Japanese
© 2021 The 74th Annual Scientific Meeting of the Japanese Association for Thoracic Surgery

Greeting

Hideyuki Shimizu M.D., Ph.D.
Professor and Chairman
Department of Surgery(Cardiovascular Surgery)
Keio University School of Medicine

I would like to express my sincere gratitude to all the members for giving me the opportunity to be the president of the 74th Annual Meeting of the Japanese Association for Thoracic Surgery. With the guidance and cooperation of many people, including the program committee members, my colleagues are working diligently to prepare the meeting along with Professor Hisao Asamura (thoracic surgery), Professor Yuko Kitagawa (esophageal surgery) and the secretaries.

The theme of the 74th Annual Meeting of the Japanese Association for Thoracic Surgery is “SHAPING OUR FUTURE”. This is based on the teaching of Yukichi Fukuzawa, the founder of Keio University; Amid the chaos of the final days of the Edo Period, Keio Gijuku students carried on with their studies of Dutch economic textbooks, even as they heard the echoes of gunfire in the distance from battles between samurai loyal to the Tokugawa Shogun (the old government) and Imperial forces (the new government). Fukuzawa rallied his students, telling them: “Whatever happens in the country, whatever warfare harasses our land, we have never relinquished our hold on Western learning. As long as this school of ours stands, Japan remains a civilized nation of the world…there is no need to concern ourselves with the wayward trend of society.” Look to the future, he said. Don’ t look to today, but look to shape our future today.

In order to pursue more advanced surgical treatment, we must continue our constant efforts to acquire the latest knowledge and skills without being satisfied with the current situation. It is also important to objectively verify various treatment methods, determine their value, and if they are excellent, actively incorporate and disseminate them. In addition, it is necessary to gather wisdom to solve various issues such as new coronavirus infection, reduction of surgeons, and response to work style reform, and to prepare an environment for strong progress.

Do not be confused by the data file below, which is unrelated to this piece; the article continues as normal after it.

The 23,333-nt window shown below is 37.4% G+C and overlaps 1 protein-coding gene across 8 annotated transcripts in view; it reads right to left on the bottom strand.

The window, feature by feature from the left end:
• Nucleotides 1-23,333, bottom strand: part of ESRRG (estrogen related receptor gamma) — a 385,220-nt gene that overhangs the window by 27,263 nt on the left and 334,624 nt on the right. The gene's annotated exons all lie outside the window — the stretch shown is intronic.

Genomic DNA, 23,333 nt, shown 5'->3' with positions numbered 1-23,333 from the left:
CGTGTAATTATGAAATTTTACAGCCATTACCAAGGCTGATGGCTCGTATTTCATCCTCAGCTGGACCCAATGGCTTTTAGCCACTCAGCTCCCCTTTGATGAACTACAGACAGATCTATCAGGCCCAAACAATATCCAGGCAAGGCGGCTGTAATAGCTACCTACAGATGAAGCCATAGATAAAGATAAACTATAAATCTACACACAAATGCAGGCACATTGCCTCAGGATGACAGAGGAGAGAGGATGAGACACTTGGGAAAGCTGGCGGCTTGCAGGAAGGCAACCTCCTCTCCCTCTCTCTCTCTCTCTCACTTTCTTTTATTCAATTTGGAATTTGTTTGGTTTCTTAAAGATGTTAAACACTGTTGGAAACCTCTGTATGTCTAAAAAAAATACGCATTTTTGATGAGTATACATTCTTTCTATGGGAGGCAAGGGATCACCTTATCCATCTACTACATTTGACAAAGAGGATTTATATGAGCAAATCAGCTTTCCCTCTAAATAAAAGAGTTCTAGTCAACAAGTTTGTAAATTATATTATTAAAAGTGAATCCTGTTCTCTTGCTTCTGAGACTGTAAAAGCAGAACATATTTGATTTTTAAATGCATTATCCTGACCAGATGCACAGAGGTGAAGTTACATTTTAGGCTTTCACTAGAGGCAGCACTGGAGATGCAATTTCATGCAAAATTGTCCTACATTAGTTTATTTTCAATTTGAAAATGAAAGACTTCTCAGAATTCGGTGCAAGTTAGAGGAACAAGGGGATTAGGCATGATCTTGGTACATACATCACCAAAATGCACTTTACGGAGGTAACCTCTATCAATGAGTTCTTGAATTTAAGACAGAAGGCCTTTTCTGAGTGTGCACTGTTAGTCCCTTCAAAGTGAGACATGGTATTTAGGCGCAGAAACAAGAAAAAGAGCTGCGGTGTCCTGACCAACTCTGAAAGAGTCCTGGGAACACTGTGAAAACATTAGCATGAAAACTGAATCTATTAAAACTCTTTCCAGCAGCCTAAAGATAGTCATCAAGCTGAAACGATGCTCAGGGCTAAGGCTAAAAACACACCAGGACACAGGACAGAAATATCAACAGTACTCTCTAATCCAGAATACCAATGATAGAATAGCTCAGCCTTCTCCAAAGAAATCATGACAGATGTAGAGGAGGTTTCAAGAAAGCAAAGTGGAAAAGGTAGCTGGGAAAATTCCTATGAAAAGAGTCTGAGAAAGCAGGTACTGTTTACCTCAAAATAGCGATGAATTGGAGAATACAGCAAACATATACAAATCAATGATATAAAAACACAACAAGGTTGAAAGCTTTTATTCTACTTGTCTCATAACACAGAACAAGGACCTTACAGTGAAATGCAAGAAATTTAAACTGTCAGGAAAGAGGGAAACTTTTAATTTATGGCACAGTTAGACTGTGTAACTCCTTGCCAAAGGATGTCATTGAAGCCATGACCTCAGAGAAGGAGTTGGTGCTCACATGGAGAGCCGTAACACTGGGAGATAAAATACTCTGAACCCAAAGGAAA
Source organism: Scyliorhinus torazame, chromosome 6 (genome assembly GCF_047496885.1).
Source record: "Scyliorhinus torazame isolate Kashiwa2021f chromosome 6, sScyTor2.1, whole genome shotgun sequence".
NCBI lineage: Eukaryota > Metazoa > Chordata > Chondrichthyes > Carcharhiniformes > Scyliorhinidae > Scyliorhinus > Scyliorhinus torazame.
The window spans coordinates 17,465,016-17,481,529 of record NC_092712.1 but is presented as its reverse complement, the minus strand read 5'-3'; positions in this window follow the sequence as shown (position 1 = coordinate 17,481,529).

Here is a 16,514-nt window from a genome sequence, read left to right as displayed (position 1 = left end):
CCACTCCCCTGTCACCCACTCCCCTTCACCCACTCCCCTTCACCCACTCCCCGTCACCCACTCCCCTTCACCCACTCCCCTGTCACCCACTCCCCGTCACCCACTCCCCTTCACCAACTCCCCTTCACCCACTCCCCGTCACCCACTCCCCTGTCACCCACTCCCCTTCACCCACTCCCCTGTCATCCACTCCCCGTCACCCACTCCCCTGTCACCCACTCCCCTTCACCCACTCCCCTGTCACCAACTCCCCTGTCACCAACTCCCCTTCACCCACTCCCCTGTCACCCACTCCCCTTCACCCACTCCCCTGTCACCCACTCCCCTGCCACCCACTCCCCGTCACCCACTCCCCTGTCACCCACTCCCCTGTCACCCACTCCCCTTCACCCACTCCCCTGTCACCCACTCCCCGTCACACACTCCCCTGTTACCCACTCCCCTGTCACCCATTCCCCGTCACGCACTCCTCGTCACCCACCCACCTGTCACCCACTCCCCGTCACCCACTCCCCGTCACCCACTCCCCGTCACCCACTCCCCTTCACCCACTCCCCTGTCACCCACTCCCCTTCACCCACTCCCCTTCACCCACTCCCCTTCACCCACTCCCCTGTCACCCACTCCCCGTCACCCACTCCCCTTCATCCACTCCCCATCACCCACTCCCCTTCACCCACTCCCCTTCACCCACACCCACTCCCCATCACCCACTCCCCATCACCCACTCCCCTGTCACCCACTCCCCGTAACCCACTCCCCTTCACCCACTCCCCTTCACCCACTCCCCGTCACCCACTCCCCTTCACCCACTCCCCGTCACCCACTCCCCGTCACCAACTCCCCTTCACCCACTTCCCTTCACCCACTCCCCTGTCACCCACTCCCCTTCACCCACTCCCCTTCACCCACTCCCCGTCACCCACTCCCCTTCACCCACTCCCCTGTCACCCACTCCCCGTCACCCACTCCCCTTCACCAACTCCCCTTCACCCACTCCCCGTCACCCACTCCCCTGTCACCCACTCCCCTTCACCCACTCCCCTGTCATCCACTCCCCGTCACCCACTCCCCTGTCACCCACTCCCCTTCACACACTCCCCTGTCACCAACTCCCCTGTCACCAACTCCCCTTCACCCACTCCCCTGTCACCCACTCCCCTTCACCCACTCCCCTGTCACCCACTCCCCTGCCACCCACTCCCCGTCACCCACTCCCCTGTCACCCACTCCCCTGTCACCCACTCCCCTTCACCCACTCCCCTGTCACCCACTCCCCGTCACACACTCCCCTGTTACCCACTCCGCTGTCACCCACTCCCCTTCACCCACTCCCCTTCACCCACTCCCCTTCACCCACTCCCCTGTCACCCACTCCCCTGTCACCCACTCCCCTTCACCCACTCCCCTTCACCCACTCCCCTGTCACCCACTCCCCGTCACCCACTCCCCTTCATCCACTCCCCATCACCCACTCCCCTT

I strongly desire to make it a meaningful academic meeting to rethink what we need to do now to realize a bright future and to move forward to shape our future correctly. I superimposed my thoughts on the phrase "SHAPING OUR FUTURE".

The Japanese Association for Thoracic Surgery has contributed to the academic development of the field of thoracic surgery, improvement of medical safety, and training of younger generations, and has realized and led it. By sharing up-to-date information and lively discussions in the fields of cardiovascular surgery, respiratory surgery and esophageal surgery, we will improve education and medical care and promote international exchange as a regular academic meeting of the leading society. In order to achieve this goal, I would like to take advantage of the fact that the chairpersons of the three fields belong to the same university, and play a firm role while further deepening the bonds between the three fields.

The meeting will be held for 4 days from October 31st (Sunday) to November 3rd (Wednesday), 2021, and the venue will be Grand Prince Hotel New Takanawa. The situation is fluid due to COVID-19, but we will aim for a fruitful academic meeting with an eye on the future under any circumstances, so please join us and apply for a wonderful presentation.